Clinical Guidelines (Nursing)

Nursing Documentation Principles

  • Introduction

    Aim

    Definition of Terms

    Process

    Assess

    Plan

    Implement and Evaluate

    Companion Documents

    Evidence Table

    References

    Introduction

    Nursing documentation is essential for good clinical communication. Appropriate documentation provides an accurate reflection of nursing assessments, changes in clinical state, care provided and pertinent patient information to support the multidisciplinary team to deliver great care. Documentation provides evidence of care and is an important professional and medico legal requirement of nursing practice.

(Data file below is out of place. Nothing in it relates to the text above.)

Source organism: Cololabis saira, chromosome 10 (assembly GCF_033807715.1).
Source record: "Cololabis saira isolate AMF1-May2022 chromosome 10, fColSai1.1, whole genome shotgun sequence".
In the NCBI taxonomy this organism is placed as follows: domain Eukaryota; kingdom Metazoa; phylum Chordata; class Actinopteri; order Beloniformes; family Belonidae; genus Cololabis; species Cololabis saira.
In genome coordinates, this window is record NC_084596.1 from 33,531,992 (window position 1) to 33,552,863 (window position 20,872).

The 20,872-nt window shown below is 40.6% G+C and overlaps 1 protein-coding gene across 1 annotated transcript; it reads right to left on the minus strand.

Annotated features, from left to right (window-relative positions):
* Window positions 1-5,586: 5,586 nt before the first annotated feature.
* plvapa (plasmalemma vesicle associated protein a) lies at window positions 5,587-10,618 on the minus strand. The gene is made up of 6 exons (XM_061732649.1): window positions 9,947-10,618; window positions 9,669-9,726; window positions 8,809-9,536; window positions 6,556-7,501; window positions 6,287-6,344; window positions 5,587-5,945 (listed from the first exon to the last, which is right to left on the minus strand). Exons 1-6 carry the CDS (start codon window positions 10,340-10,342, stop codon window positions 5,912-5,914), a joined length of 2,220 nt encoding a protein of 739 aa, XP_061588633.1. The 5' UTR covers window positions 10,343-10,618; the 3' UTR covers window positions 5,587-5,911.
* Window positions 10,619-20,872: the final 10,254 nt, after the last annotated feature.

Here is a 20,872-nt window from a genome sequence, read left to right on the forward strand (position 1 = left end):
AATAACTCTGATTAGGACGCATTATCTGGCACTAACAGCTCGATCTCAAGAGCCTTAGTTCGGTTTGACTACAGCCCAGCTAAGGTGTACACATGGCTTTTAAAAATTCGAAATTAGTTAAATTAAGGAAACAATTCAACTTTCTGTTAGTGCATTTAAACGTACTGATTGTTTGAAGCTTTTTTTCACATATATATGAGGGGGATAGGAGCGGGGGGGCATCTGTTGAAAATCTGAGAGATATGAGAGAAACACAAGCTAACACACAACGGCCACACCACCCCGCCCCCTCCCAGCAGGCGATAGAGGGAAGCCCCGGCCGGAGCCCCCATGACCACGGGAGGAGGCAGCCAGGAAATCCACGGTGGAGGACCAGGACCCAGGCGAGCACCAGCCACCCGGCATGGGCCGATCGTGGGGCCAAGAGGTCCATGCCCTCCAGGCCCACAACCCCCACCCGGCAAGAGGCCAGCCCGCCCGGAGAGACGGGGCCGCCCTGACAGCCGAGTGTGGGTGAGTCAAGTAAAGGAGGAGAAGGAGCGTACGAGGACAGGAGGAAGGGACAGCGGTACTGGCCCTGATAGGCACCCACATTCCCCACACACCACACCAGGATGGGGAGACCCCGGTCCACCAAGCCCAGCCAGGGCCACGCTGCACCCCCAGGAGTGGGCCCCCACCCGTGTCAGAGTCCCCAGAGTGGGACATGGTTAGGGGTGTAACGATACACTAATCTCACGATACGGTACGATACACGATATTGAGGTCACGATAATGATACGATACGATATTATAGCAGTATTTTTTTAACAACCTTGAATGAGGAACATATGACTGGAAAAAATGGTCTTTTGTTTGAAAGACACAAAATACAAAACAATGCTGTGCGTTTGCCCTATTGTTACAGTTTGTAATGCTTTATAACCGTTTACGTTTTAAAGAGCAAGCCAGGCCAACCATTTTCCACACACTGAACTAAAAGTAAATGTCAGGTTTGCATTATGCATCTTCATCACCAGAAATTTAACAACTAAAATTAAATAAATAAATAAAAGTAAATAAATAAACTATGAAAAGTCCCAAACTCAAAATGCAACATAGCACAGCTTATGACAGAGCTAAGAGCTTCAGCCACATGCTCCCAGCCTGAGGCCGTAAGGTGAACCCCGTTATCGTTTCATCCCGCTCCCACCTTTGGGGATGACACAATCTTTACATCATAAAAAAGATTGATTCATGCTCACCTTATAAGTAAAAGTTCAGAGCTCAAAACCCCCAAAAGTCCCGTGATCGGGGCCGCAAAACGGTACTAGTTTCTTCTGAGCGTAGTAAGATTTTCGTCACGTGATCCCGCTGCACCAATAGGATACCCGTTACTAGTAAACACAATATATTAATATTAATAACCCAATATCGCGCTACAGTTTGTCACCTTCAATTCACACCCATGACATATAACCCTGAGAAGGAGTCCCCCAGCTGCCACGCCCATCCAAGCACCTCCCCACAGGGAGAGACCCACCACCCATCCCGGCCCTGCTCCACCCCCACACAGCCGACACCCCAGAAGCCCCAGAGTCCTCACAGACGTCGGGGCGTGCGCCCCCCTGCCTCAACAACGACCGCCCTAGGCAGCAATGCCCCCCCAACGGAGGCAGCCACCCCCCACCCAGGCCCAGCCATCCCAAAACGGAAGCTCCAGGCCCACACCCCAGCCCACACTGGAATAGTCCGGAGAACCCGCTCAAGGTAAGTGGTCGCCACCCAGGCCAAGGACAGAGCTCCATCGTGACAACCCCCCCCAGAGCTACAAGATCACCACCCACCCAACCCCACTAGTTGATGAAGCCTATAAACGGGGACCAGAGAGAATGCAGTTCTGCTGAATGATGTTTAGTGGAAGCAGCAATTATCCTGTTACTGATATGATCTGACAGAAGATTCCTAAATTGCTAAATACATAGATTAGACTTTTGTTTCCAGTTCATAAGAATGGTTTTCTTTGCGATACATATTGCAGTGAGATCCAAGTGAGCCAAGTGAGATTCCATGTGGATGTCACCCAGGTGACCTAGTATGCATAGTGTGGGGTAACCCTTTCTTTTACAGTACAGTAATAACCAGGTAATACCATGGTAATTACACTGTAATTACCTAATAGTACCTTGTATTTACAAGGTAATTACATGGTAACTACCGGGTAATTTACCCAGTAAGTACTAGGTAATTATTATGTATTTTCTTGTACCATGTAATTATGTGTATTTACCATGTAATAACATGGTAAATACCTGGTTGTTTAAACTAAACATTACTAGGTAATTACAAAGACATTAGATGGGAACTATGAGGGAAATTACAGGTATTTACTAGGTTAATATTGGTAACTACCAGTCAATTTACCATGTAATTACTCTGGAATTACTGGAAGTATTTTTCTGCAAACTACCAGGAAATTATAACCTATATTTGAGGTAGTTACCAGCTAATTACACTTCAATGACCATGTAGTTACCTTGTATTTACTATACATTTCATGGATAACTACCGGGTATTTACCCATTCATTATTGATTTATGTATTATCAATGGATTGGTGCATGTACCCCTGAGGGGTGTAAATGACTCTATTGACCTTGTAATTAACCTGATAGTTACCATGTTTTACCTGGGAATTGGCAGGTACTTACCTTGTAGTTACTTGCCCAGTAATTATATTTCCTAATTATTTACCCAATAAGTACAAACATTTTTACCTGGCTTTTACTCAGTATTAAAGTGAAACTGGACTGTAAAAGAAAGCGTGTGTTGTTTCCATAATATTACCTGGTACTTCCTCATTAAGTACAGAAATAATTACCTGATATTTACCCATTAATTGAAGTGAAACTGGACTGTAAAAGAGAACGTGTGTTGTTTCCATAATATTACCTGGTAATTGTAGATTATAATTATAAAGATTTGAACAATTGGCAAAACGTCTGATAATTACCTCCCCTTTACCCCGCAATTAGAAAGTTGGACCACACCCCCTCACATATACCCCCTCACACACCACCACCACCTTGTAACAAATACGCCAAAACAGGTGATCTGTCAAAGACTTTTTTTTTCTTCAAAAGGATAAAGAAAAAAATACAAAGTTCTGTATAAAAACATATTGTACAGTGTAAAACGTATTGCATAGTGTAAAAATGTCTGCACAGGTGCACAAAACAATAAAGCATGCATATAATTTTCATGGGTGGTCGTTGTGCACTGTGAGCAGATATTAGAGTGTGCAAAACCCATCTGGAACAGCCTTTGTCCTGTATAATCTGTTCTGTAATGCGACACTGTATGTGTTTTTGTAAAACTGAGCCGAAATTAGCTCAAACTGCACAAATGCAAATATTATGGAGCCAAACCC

Aim 

    To provide a structured and standardised approach to nursing documentation for inpatients. This will ensure consistent clinical communication processes across the RCH.

    Definition of Terms

    • EMR: electronic medical record
    • EMR Review: process of working through the EMR activities to collect pertinent patient details
    • Real time: nursing documentation entered in a timely manner throughout the shift.
    • Required documentation: minimum documentation required to reflect safe patient care. On admission and at the commencement of each shift, all ‘required documentation’ must be completed to comply with the National Safety & Quality Health Service Standards. There is an expectation that shift required documentation is completed within 3 hours of shift start time.

    Process

    Nursing documentation is aligned with the ‘nursing process’ and reflects the principles of assessment, planning, implementation and evaluation. It is continuous and nursing documentation should reflect this.

    Fig 1. Nursing Process

    Nsg process documentation

    Assess